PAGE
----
With at least 300 horses stabled at Keeneland at any time, and as many as 1,900 during peak horse sales, disposing of tons of straw and manure shoveled every day from barn stalls becomes a major environmental challenge for the racetrack.
On Friday, Keeneland received a conditional-use permit from the Board of Adjustment to establish a processing plant to convert muck into biofuel on property zoned for agriculture.
"It's a somewhat experimental idea. We thought we ought to give them a shot," said Jim Marx, senior planner for the Board of Adjustment.
Keeneland is in negotiations with Three Seconds To Oil of Albany, Ga., to set up two mobile units that would convert muck — or any carbon-based product including grass, paper, pine needles or vines — into a liquid biofuel.
A contract has not been signed, "but we're considering it very, very strongly," said John Howard, Keeneland's projects administrator. The track wanted to have zoning in place, assuming the deal will be approved.
If all goes according to plan, the mobile plants could be operational by early March.
"Obviously, if it is as good as we all hope it is, it would be a solution to a big problem," Howard said.
For racetracks, training centers and large horse farms, finding an environmentally friendly way to dispose of muck is a never-ending problem.
In 2008, Keeneland paid to have 911 truckloads of muck hauled to a mushroom farm in Tennessee. Each truck carried 18 to 21 tons.
Living up to the company name — Three Seconds To Oil — the biofuel conversion process is fast, taking only a few seconds to heat any vegetable-based product to a high temperature. It is cooled quickly, turning the product into fuel that runs off into a container.
The process, called pyrolysis, was discovered by German scientists in World War II and was used to make fuel for tanks and ships, according to the TSTO Web site.
TSTO has a prototype plant in Albany that Howard and another Keeneland employee visited last summer.
Earlier, Howard had immersed himself in researching options for getting rid of muck. "This is by far the most cutting-edge technique we can embrace," he said.
With two biofuel-processing units, Keeneland could process 60 tons of muck each day. Each ton of muck produces 100 gallons of oil.
"Sixty tons of muck is about what we truck away every day, on average," Howard said. The track also would use the units to dispose of grass clippings, leaves and limbs.
If Keeneland could reduce hauling costs from 911 annual truckloads of muck to 200 tanker trucks of oil, "That would be a huge savings for us," Howard said.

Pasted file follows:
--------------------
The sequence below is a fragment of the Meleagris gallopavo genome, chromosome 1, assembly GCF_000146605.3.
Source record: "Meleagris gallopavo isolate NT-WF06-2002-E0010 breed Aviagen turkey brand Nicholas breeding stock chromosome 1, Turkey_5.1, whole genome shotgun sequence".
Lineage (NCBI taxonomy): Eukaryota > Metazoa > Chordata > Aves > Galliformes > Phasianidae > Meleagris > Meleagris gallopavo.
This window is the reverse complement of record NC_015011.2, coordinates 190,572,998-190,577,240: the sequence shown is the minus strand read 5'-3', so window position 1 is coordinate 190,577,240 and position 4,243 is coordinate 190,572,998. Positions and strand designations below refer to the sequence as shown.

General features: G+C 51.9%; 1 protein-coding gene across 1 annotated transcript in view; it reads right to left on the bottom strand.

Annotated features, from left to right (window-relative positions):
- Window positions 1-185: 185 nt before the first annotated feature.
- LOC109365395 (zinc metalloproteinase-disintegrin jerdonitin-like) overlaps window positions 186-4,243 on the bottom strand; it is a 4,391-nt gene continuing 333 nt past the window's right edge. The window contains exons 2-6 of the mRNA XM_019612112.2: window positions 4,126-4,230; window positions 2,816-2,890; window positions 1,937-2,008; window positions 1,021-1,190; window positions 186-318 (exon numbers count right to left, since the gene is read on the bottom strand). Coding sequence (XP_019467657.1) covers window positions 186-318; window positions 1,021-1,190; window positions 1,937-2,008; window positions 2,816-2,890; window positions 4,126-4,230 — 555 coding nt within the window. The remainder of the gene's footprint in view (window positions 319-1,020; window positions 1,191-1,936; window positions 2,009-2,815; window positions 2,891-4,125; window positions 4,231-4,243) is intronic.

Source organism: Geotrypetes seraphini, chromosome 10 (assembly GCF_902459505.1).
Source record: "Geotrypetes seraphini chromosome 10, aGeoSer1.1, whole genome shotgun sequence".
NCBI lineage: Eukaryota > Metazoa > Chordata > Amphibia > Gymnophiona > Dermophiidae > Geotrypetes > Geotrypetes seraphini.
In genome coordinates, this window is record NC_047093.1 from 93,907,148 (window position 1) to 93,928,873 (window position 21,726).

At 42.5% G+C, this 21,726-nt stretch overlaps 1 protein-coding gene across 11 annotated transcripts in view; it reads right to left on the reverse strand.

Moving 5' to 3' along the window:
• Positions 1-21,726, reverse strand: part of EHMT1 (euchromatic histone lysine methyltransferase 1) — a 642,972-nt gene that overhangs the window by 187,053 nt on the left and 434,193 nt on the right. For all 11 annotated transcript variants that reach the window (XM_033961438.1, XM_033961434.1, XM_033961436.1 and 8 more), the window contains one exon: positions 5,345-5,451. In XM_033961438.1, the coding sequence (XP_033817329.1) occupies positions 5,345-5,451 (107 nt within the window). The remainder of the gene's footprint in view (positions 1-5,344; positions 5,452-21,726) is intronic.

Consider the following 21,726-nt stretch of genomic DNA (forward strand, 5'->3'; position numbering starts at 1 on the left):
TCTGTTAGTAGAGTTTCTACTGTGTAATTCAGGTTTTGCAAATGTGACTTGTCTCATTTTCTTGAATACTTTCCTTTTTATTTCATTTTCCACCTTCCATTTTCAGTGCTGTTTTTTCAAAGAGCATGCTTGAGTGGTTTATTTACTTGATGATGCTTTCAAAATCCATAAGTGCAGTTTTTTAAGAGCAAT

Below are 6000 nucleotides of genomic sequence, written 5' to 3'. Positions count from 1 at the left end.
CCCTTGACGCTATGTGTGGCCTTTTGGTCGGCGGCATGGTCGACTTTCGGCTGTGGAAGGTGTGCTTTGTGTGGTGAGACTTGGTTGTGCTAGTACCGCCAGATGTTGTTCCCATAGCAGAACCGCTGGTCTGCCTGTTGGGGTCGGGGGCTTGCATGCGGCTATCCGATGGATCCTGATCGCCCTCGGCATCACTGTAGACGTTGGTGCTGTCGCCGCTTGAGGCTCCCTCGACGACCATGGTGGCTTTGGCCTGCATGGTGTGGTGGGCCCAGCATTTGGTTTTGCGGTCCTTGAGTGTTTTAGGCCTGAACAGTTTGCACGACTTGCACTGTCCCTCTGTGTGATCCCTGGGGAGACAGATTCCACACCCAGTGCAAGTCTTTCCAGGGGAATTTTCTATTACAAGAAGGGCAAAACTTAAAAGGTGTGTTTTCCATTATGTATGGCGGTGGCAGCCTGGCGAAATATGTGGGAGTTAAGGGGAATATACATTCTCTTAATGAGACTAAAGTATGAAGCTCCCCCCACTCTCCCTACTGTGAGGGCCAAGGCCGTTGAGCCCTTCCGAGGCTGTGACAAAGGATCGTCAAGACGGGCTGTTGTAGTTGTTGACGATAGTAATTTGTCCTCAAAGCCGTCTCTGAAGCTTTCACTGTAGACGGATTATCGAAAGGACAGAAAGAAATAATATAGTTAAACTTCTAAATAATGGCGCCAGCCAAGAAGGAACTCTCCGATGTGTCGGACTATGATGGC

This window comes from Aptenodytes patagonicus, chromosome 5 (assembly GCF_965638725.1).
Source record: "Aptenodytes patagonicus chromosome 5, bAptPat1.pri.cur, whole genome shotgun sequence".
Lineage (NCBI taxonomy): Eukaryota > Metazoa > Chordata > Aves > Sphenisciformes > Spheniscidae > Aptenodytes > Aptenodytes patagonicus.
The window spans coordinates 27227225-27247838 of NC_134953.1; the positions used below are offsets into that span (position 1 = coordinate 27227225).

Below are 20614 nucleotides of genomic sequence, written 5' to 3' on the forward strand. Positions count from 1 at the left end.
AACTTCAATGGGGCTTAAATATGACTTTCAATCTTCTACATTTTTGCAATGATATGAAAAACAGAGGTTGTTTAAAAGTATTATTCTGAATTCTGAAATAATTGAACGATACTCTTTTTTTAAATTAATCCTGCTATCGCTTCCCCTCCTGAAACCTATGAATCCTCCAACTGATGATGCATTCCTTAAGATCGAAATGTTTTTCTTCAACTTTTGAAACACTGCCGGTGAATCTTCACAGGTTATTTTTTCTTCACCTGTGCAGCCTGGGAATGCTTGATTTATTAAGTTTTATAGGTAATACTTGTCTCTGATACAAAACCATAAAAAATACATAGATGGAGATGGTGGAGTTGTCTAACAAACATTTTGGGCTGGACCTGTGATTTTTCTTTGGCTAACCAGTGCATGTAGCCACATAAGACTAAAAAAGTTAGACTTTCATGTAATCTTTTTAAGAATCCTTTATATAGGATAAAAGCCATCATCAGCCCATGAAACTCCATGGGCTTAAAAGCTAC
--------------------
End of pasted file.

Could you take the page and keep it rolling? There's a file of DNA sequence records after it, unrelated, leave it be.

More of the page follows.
"The real driving issues are converting muck to something that can be readily used, and secondly, reducing our hauling costs," said Harvie Wilkinson, vice president for the Keeneland Association.
The oil that is produced is No. 3 grade fuel oil. It has numerous uses, including fuel for barges and the manufacture of asphalt.
Three Seconds To Oil would own and operate the biofuel containers. Muck would be hauled to a two-acre storage site on Keeneland's property where the units would be set up.
The track is looking at biofuel conversion as a way to save money, but Howard sees the day when Keeneland might earn money from its oil. "It's definitely a possibility," he said, adding with a chuckle, "I look at this as an above-ground oil well."
The National Thoroughbred Racing Association is putting racetracks across the country in contact with Three Seconds To Oil.
Churchill Downs spokesman John Asher said the Downs is aware of Keeneland's involvement with the biofuel company and will be interested in the results. The Louisville track has a vendor that turns muck to compost off site.
Taking a new approach to disposing of muck is part of Keeneland's Going Green program that includes expanded recycling.
In 2008, Keeneland recycled 70 tons of paper, aluminum, glass, plastic and wood.
Last June, after Howard took over the track's recycling program, results skyrocketed. Between June and September, Keeneland recycled 56 tons.
During this year's three-week fall meet, it recycled 51.3 tons of material.
"Attendance was down. If we had normal-size crowds, our recycling numbers would be even higher," Howard said.
"Since June, we kept 107 tons of material out of landfills," he said. Taking material to the landfill costs $50 to $60 a ton.
Howard sells most things by calling recycling companies. "Whoever's making the best offer today, that's who I sell to," he said.
The city accepts the glass and tires. The whole idea is to "sell your recycled material to help pay for your recycling program," he said.